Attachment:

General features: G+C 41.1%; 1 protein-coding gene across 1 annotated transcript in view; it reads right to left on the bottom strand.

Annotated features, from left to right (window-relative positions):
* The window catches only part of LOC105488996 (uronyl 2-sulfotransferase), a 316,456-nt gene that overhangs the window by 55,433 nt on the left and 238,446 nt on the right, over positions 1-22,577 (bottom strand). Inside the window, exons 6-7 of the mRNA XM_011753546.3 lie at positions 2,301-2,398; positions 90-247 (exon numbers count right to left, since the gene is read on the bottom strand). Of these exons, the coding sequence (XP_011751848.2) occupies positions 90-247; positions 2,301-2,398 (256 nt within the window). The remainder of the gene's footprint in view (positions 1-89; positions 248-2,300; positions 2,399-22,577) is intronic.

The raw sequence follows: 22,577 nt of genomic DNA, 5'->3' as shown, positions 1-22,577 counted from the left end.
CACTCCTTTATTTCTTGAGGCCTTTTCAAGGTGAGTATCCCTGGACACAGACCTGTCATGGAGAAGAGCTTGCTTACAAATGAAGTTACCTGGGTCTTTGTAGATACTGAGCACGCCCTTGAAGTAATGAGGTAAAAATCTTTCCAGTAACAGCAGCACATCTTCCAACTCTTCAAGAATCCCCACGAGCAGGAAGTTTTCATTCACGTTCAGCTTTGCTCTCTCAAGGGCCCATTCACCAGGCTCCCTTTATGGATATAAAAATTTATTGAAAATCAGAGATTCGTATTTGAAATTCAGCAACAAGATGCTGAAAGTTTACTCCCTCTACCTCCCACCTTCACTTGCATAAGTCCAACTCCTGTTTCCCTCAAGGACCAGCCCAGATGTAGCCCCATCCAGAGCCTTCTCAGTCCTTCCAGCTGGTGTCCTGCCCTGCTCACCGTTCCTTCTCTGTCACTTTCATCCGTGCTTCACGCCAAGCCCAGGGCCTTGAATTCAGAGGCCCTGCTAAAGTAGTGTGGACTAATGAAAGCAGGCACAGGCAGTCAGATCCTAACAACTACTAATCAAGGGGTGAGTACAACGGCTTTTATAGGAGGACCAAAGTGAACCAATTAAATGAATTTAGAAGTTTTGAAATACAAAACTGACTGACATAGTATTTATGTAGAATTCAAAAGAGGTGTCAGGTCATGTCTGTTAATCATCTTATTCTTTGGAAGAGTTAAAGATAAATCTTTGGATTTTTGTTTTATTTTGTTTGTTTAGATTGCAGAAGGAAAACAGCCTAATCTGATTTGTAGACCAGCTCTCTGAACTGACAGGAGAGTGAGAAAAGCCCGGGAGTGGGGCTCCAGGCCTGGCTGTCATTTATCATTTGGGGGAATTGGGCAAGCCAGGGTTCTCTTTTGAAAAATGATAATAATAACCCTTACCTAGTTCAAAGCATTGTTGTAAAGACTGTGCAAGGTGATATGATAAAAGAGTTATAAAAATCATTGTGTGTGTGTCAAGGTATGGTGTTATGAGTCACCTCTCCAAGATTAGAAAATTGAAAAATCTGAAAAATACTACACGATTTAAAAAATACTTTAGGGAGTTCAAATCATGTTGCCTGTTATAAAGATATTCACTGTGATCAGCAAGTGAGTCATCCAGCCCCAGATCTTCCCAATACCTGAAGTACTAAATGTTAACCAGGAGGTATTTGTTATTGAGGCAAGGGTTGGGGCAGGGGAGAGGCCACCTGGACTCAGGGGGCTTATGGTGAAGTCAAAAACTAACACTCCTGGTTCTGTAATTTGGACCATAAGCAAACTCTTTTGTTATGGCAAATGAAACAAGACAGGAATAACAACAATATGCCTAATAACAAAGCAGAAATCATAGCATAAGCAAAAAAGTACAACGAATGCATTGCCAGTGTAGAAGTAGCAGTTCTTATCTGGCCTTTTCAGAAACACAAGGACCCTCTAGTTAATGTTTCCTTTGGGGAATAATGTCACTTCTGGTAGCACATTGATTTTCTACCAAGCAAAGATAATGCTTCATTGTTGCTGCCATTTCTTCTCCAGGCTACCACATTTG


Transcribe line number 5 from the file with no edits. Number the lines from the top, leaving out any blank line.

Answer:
CACTCCTTTATTTCTTGAGGCCTTTTCAAGGTGAGTATCCCTGGACACAGACCTGTCATGGAGAAGAGCTTGCTTACAAATGAAGTTACCTGGGTCTTTGTAGATACTGAGCACGCCCTTGAAGTAATGAGGTAAAAATCTTTCCAGTAACAGCAGCACATCTTCCAACTCTTCAAGAATCCCCACGAGCAGGAAGTTTTCATTCACGTTCAGCTTTGCTCTCTCAAGGGCCCATTCACCAGGCTCCCTTTATGGATATAAAAATTTATTGAAAATCAGAGATTCGTATTTGAAATTCAGCAACAAGATGCTGAAAGTTTACTCCCTCTACCTCCCACCTTCACTTGCATAAGTCCAACTCCTGTTTCCCTCAAGGACCAGCCCAGATGTAGCCCCATCCAGAGCCTTCTCAGTCCTTCCAGCTGGTGTCCTGCCCTGCTCACCGTTCCTTCTCTGTCACTTTCATCCGTGCTTCACGCCAAGCCCAGGGCCTTGAATTCAGAGGCCCTGCTAAAGTAGTGTGGACTAATGAAAGCAGGCACAGGCAGTCAGATCCTAACAACTACTAATCAAGGGGTGAGTACAACGGCTTTTATAGGAGGACCAAAGTGAACCAATTAAATGAATTTAGAAGTTTTGAAATACAAAACTGACTGACATAGTATTTATGTAGAATTCAAAAGAGGTGTCAGGTCATGTCTGTTAATCATCTTATTCTTTGGAAGAGTTAAAGATAAATCTTTGGATTTTTGTTTTATTTTGTTTGTTTAGATTGCAGAAGGAAAACAGCCTAATCTGATTTGTAGACCAGCTCTCTGAACTGACAGGAGAGTGAGAAAAGCCCGGGAGTGGGGCTCCAGGCCTGGCTGTCATTTATCATTTGGGGGAATTGGGCAAGCCAGGGTTCTCTTTTGAAAAATGATAATAATAACCCTTACCTAGTTCAAAGCATTGTTGTAAAGACTGTGCAAGGTGATATGATAAAAGAGTTATAAAAATCATTGTGTGTGTGTCAAGGTATGGTGTTATGAGTCACCTCTCCAAGATTAGAAAATTGAAAAATCTGAAAAATACTACACGATTTAAAAAATACTTTAGGGAGTTCAAATCATGTTGCCTGTTATAAAGATATTCACTGTGATCAGCAAGTGAGTCATCCAGCCCCAGATCTTCCCAATACCTGAAGTACTAAATGTTAACCAGGAGGTATTTGTTATTGAGGCAAGGGTTGGGGCAGGGGAGAGGCCACCTGGACTCAGGGGGCTTATGGTGAAGTCAAAAACTAACACTCCTGGTTCTGTAATTTGGACCATAAGCAAACTCTTTTGTTATGGCAAATGAAACAAGACAGGAATAACAACAATATGCCTAATAACAAAGCAGAAATCATAGCATAAGCAAAAAAGTACAACGAATGCATTGCCAGTGTAGAAGTAGCAGTTCTTATCTGGCCTTTTCAGAAACACAAGGACCCTCTAGTTAATGTTTCCTTTGGGGAATAATGTCACTTCTGGTAGCACATTGATTTTCTACCAAGCAAAGATAATGCTTCATTGTTGCTGCCATTTCTTCTCCAGGCTACCACATTTG